Scientists still don't totally agree on what happened to the planet 66 million years ago — an asteroid impact? a volcanic eruption? both at the same time? — but they know it wasn't good.
In a mere blip of geological time, 70 percent of all species were obliterated from Earth. Those that survived did so mostly by keeping their heads down: hiding underground, diversifying their eating habits and generally making the best of less-than-ideal circumstances.
This was probably the secret to the success of feathered theropods — better known as the ancestors of today's birds — the only dinosaurs to pull through the mass extinction. According to a study published Thursday in the journal Current Biology, one small secret may have saved these ancient creatures: seeds.
"After this meteor, you're left with essentially a nuclear winter where really not much is growing, the plants aren't able to grow to provide nourishment for plant-eaters and then meat-eaters aren't able to access plant-eaters if they've all perished," lead researcher Derek Larson, a paleontologist at the University of Toronto, told the BBC.
Bird-like dinosaurs with beaks, rather than toothy jaws meant for chowing down on plants and animals, would have been able to snap up the seeds that persisted on the devastated landscape while other food sources withered.
"We think that the survival of birds had something to do with the presence of their beak," Larson added.
The theory comes from an analysis of thousands of fossilized teeth from maniraptoran dinosaurs, a clade of small creatures thought to be the precursors of today's birds. Most of them were carnivorous and had blade-like or jagged-edged teeth — those species swiftly disappeared during the mass extinction event, suggesting that something they had in common doomed them all.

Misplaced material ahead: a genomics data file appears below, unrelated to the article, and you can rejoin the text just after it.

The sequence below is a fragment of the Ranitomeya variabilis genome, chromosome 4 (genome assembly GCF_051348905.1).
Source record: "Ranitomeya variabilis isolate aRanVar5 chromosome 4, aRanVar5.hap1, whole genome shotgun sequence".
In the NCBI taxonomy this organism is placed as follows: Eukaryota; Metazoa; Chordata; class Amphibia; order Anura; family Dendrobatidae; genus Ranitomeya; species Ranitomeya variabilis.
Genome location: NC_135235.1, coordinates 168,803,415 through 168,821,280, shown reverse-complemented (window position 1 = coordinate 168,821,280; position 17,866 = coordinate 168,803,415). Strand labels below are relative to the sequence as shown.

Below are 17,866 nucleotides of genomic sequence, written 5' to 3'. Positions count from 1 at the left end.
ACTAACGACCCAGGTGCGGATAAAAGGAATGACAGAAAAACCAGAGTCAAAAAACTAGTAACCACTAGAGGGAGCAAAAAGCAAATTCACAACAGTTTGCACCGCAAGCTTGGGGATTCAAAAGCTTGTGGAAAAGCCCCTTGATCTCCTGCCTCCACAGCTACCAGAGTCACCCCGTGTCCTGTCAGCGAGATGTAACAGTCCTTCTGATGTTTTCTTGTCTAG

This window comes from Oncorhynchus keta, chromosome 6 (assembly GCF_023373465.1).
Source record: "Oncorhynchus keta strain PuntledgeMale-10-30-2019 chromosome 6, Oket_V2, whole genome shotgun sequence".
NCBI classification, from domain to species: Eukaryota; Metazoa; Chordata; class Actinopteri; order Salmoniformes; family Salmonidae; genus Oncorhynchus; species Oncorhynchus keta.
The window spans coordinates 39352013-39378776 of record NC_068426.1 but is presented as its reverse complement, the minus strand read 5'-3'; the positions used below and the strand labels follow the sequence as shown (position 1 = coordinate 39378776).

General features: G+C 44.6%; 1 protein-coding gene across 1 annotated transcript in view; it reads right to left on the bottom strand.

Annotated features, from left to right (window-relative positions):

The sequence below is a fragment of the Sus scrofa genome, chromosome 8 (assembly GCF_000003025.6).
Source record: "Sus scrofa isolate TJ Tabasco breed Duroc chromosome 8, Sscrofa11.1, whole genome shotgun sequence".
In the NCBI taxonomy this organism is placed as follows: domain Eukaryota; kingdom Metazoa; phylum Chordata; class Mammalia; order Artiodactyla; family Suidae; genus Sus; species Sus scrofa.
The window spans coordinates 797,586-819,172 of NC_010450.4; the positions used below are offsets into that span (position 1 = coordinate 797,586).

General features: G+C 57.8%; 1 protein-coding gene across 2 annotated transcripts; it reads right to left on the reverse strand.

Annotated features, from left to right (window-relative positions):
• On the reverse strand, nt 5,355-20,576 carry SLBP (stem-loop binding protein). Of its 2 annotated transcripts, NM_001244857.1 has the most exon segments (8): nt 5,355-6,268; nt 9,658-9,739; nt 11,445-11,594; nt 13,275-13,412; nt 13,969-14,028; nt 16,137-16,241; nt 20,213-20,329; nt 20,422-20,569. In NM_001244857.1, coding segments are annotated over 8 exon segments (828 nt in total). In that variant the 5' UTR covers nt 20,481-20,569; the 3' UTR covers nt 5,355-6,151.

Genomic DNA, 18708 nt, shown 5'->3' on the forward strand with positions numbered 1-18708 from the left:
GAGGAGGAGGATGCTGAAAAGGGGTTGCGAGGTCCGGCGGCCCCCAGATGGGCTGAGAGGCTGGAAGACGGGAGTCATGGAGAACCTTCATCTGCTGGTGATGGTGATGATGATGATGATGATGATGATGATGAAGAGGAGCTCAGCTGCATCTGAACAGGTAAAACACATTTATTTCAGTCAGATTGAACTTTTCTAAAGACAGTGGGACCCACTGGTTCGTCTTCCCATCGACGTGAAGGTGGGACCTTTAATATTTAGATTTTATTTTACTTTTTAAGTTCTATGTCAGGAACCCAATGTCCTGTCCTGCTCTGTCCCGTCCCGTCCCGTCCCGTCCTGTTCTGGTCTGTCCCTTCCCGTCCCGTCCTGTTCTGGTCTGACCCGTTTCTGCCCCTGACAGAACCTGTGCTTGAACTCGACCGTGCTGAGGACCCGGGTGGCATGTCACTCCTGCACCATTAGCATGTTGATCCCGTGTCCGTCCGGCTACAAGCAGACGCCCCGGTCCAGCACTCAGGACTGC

Paleontologists haven't yet found a fossil of a beaked survivor (maniraptor bones are delicate, according to the Toronto Star, so the more durable teeth are often the only fossils available), but Larson's research indicates that there was one. By analyzing the diets of modern birds, he reconstructed a hypothetical ancestor and came to the conclusion that it probably had a short, robust beak for eating seeds.
"I think that's brilliant," David Fastovsky, a paleontologist at the University of Rhode Island who was not part of this study, told the Christian Science Monitor. "I don't know why we didn't think of it."
Larson said he still hopes to find a fossil to confirm his theory. But in the meantime, modern ecological disasters may help support his findings.
David Evans, curator of vertebrate paleontology at the Royal Ontario Museum and another of the paper’s authors, told the Toronto Star that seed-eating vertebrates like beak-y birds are often the first creatures to return to a forest after a devastating fire.
"This makes sense, because a forest fire will burn all the foliage and decimate the animal population, but seeds are in their protective shell," he said. "They survive these major disruptions, and they can survive for decades.”